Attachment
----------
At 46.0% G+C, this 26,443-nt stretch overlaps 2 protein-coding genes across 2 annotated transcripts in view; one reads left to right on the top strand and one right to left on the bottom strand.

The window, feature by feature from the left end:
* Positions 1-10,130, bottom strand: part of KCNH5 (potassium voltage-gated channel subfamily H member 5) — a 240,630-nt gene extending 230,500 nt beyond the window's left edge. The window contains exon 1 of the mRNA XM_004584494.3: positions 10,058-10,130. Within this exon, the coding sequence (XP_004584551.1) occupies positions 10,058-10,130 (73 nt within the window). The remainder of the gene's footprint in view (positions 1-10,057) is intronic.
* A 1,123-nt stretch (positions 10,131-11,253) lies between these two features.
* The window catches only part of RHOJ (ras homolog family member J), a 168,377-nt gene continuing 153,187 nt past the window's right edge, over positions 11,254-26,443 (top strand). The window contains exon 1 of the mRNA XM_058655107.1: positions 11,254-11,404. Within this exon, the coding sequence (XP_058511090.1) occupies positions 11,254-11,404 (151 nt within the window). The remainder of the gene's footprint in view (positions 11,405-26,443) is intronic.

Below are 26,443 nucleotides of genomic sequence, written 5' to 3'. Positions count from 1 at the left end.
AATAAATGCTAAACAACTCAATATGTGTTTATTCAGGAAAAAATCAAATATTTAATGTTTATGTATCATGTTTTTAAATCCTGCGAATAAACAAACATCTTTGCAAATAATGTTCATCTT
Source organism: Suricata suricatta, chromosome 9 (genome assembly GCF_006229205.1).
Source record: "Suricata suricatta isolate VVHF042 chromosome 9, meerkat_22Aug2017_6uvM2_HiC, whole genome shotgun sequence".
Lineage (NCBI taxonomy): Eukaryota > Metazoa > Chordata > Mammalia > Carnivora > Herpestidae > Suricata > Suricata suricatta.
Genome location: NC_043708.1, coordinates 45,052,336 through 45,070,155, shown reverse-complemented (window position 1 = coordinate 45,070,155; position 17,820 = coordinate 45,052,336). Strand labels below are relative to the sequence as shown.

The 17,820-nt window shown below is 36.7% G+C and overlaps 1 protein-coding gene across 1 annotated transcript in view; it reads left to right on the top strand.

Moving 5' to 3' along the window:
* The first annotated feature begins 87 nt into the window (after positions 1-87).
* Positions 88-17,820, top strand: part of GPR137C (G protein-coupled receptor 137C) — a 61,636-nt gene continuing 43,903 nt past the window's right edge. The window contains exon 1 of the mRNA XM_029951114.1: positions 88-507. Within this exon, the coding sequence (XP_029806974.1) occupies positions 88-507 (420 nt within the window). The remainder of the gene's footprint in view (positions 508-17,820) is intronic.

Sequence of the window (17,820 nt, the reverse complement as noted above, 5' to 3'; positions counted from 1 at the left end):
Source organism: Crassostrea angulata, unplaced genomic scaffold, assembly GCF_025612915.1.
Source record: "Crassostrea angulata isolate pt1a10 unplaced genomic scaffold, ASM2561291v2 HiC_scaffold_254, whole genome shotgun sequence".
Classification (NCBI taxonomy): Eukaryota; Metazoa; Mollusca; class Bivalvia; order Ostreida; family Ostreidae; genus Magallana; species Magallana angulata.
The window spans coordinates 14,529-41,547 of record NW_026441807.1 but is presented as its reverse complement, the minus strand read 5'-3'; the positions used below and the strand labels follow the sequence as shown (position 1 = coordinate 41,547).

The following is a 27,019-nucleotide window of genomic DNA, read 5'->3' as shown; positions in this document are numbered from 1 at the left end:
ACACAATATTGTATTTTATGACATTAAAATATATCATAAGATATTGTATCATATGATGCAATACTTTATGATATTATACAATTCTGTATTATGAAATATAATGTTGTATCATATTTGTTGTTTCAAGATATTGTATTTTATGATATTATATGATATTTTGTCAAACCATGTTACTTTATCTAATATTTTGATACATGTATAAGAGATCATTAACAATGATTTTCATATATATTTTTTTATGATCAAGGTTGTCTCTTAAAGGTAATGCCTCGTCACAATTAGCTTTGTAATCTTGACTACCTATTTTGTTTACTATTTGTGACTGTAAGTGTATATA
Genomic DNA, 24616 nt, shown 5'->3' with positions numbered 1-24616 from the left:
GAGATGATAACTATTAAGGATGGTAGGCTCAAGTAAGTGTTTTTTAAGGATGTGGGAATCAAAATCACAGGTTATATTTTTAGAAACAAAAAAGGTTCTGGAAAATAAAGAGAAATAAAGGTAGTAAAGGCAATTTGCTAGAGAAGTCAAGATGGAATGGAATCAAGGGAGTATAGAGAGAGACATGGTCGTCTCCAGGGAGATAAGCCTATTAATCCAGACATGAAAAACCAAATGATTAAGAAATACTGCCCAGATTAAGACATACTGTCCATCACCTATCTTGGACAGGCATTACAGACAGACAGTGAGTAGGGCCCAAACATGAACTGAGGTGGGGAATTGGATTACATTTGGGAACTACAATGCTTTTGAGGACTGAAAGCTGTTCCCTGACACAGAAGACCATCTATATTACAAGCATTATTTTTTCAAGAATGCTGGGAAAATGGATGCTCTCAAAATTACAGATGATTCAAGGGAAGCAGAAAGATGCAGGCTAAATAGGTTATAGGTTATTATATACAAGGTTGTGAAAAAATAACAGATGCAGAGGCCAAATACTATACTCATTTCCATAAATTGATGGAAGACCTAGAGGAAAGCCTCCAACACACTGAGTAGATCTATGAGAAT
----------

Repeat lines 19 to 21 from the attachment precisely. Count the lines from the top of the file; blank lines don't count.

Classification (NCBI taxonomy): Eukaryota; Metazoa; Mollusca; class Bivalvia; order Ostreida; family Ostreidae; genus Magallana; species Magallana angulata.
The window spans coordinates 14,529-41,547 of record NW_026441807.1 but is presented as its reverse complement, the minus strand read 5'-3'; the positions used below and the strand labels follow the sequence as shown (position 1 = coordinate 41,547).

The following is a 27,019-nucleotide window of genomic DNA, read 5'->3' as shown; positions in this document are numbered from 1 at the left end: